Almanac: In the business of namesakes

Editor’s note: This is the first of a two-part feature on central Kenai Peninsula businesses that put their names on the line. Each of these establishments were named for their owners, were in business roughly 50 years ago, and no longer exist under the same name or at all. The second part of this feature will appear next week.

By Clark Fair

Photo courtesy of KPC Anthropology Lab. Don Wilson, owner of Wilson’s Grocery in Soldotna, feeds a hungry moose from the front porch during the 1950s.

Redoubt Reporter

There are many old-timers in Soldotna who don’t recognize the name Dalton W. Buchanan, but there are far fewer who don’t recognize Buchanan by his nickname, “Penrod,” especially in its shortened form and attached to the local business he ran for many years: Penn’s Hardware.

“Penrod,” according to his friend and longtime Soldotna resident Al Hershberger, was Buchanan’s childhood moniker, and in Alaska that was the name he was known by until it was truncated in the same way, for instance, that Jennifer might become “Jen.”  When he started his own hardware business, he decided that familiarity would be helpful in giving his place an identity.

Hershberger sold Penn a bit of the land that he had purchased from Howard Binkley

Photo by KPC Anthropology Lab. Dalton W. “Penrod” Buchanan was the owner and proprietor of Penn’s Hardware in Soldotna.

(for whom Binkley Street is named), and for many years Penn’s Hardware stood next to Hershberger’s radio/television repair store. Later, Penn built a new store next to the old one, and sold the old building to Edwin Back, who opened Ed’s Appliance Service there.

Penn was not the first to lend his own name to a business on the central Kenai Peninsula, and certainly was not the last. The existence of some of these self-named establishments was so transitory that even avid area historians cannot recall many (or sometimes any) details about them; other such businesses, however, lasted for decades and firmly entrenched themselves in the legacies of their communities.

Here are a few of both types — the short-lived and the enduring — with a few details, when possible. All of these listed businesses are gone now, some because they were never meant to be, some because their owners passed or moved away, some because of unfortunate economics or a myriad other reasons:

  • Andy’s Flying Service — Harold R. “Andy” Anderson came to Alaska from Washington in 1950 and homesteaded in 1952. After partnering with Sterling-area guides Bing Brown and Ray McNutt, Anderson began his own Kenai-based flying-and-guiding service.
  • Elsie’s Laundry — Elsie E. Consiel was the wife of “Kenai Joe” Consiel, who first came to Alaska in 1915. Elsie and Joe married in 1947, and Elsie ran her laundry service near Joe’s bar and boarding house near the Kenai bluff.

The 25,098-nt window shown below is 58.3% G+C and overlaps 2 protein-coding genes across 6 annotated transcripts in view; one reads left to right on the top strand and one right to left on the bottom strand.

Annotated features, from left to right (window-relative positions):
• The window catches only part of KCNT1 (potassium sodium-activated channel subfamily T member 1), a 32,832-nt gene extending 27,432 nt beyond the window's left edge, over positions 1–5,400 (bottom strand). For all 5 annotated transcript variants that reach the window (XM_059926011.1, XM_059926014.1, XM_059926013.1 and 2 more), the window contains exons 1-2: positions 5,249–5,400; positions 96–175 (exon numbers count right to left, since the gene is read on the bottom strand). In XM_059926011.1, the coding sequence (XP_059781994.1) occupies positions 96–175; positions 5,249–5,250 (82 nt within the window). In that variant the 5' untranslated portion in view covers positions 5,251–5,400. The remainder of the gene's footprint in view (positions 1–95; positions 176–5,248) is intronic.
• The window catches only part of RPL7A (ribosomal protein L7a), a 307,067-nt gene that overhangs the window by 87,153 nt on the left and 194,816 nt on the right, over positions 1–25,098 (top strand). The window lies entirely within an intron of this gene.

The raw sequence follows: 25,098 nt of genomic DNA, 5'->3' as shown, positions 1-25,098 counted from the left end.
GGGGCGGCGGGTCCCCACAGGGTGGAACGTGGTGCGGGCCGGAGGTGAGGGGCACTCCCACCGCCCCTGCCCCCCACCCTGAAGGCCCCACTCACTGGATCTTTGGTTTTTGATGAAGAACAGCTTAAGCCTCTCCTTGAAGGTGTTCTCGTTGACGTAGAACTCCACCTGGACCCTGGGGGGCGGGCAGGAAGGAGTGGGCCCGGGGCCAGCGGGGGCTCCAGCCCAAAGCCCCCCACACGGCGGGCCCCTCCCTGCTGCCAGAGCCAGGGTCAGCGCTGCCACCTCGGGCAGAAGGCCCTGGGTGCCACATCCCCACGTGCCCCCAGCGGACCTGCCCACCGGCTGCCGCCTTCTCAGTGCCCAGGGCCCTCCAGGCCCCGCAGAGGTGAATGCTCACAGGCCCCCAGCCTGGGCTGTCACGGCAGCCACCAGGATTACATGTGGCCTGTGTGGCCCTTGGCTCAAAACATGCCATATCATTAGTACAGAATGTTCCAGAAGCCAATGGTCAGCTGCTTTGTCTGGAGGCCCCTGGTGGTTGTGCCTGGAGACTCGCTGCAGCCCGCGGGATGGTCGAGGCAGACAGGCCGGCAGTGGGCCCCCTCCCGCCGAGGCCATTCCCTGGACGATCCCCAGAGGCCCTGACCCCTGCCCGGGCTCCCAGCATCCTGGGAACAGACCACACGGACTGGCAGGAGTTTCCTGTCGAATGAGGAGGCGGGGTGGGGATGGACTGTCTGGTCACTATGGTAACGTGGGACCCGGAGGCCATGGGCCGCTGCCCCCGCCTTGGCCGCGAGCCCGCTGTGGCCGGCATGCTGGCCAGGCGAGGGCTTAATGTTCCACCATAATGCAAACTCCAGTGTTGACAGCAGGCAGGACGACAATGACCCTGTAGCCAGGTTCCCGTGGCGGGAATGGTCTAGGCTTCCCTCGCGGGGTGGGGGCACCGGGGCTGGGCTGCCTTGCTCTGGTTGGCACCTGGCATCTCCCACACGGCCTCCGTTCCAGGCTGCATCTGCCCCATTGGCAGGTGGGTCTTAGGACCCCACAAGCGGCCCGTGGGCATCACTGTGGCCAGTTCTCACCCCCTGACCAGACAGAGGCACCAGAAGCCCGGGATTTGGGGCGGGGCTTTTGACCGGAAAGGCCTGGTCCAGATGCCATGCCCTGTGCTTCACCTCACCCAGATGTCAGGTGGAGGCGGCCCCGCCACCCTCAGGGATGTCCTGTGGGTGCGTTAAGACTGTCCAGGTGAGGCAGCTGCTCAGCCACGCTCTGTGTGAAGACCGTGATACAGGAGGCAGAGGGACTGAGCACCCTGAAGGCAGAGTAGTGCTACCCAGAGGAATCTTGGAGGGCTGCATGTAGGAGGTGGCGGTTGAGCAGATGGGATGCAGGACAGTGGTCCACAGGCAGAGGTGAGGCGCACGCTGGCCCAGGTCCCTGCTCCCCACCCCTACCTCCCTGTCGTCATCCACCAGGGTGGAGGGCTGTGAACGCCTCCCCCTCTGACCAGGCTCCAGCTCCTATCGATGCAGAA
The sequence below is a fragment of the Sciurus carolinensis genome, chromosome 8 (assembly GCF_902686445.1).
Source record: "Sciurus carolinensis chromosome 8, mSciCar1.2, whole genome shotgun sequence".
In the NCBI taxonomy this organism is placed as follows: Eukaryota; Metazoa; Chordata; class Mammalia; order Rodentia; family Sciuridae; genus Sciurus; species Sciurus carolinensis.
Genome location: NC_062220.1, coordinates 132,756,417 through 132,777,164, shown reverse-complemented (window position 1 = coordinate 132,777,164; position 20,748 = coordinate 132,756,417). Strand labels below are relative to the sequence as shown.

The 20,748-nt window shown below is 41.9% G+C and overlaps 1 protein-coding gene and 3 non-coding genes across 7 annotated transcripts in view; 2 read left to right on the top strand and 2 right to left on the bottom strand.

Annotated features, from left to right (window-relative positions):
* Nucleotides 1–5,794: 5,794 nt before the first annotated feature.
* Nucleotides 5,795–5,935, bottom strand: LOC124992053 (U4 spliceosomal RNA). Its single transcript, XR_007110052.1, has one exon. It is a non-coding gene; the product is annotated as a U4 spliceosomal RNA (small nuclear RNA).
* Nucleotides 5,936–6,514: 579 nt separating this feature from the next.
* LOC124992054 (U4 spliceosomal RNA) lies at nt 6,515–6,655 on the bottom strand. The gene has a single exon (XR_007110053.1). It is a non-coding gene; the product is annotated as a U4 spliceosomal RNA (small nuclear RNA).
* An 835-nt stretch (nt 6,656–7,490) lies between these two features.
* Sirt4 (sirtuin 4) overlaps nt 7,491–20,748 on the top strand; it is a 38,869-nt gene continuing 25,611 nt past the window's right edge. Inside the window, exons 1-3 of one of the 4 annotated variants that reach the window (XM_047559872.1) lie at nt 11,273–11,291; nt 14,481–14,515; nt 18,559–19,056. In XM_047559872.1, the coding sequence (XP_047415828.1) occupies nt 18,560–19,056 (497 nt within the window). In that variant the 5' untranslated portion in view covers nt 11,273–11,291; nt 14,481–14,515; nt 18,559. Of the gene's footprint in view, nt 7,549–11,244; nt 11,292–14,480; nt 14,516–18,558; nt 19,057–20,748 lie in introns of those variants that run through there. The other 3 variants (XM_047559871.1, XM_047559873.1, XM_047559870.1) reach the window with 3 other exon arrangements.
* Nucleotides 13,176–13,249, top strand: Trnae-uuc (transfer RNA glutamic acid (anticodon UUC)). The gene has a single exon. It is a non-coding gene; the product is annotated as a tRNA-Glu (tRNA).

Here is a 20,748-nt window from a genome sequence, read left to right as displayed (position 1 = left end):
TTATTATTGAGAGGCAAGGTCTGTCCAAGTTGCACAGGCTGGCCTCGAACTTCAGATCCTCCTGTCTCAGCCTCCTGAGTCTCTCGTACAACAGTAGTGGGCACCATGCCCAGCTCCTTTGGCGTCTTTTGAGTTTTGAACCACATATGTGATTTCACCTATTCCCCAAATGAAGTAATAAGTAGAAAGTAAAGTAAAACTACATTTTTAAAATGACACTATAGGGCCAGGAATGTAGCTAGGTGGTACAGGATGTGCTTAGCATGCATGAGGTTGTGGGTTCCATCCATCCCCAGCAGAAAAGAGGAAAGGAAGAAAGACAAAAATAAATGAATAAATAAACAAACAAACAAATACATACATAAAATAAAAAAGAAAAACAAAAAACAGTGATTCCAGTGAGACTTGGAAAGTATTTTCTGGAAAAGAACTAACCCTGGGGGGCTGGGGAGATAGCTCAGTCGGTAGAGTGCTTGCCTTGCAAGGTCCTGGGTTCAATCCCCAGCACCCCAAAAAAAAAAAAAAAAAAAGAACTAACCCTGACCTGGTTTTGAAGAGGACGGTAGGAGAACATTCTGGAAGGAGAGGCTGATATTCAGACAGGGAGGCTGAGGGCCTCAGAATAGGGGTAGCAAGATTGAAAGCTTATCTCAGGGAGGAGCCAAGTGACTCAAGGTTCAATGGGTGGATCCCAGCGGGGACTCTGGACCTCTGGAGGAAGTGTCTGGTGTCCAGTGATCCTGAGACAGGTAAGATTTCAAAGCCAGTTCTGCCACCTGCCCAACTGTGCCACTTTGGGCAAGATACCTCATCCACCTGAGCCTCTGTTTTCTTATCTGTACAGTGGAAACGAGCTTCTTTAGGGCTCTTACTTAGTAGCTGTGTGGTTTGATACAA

• Ken’s Watch Repair — Ken Thomas ran this business in Kenai. A small notice advertising his services appeared in the pages of the Cheechako News in the early 1960s, and his business is listed in the yellow pages of the 1962 Kenai Peninsula telephone directory.
  • George’s Coffee Shop — George W. Robinson, who came to Alaska from California in 1959, failed to make a go of several local businesses. One of these short-lived ventures was his coffee shop next to Kenai Pharmacy in Kenai. Robinson’s eatery gained brief notoriety in early 1962 when burglars broke in so they could use the coffee shop to gain access to the pharmacy.
  • Vera’s Variety Store — Vera’s was a Soldotna store with real staying power. Vera Howarth began her store in 1958 by selling items out of the trunk of her car until she could afford a real place. In “Once upon the Kenai” she wrote: “I had accumulated my store by knocking on doors (which were sometimes miles apart) and going into Kenai. No one knows how cold those days were. I had to use a coal-oil lantern in the car to keep the frost out while I displayed my Alaska Native Products.” By the early 1980s, she finally began to consider selling her business, and it was purchased sometime later by the Johnson Brothers guiding service.
  • Stan’s Cab Company — Stanley D. Wolfe, a veteran of the Aleutian Campaign and part of the invasion of one of the Japanese-held islands during World War II, established his Kenai-based taxi service sometime after Chuck Brady and Morris Porter began Red’s Cab in the 1950s.
  • Plumley Mill — George Plumley, who spent nearly all his working life in sawmills and in the woods, came to Alaska from Wisconsin in 1941. When he learned that he would be able to purchase timber from Bill Roark, he set up a sawmill operation in North Kenai.
  • Glady’s Donut Shoppe — Glady Weaver, wife of Jack Weaver, came to Alaska in 1951 and established her donut shop in Ridgeway in the late 1950s. Although the shop has been closed for many decades, Glady’s daughter, Sharon Isaak, still has many of the donut-making supplies and machines that once produced all those goodies.